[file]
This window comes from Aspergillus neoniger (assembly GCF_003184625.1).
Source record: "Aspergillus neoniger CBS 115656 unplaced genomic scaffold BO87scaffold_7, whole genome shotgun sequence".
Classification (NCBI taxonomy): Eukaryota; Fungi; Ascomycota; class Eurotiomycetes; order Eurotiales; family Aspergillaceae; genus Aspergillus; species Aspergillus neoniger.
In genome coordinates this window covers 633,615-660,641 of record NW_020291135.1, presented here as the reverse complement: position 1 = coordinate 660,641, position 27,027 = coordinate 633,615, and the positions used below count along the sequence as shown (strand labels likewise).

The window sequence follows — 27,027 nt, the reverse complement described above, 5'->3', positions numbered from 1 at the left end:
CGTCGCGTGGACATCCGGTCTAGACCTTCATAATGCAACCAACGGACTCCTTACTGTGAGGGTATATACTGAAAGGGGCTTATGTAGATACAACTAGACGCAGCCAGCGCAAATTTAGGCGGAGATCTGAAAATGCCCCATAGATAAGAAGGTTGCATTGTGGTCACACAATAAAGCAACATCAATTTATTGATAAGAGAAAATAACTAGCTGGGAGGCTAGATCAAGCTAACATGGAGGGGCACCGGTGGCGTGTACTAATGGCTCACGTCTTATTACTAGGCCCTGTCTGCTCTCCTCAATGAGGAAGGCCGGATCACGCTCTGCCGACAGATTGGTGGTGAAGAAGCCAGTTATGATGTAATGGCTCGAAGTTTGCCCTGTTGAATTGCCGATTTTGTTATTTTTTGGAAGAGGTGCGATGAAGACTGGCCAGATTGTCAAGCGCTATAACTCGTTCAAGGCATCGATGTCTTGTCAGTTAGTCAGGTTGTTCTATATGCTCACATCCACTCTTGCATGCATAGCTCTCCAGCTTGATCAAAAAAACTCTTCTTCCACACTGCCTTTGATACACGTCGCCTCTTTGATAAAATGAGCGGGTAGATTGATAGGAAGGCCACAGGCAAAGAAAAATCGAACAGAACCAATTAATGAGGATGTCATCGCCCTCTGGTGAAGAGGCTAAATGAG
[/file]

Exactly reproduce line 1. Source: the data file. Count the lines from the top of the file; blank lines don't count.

This window comes from Aspergillus neoniger (assembly GCF_003184625.1).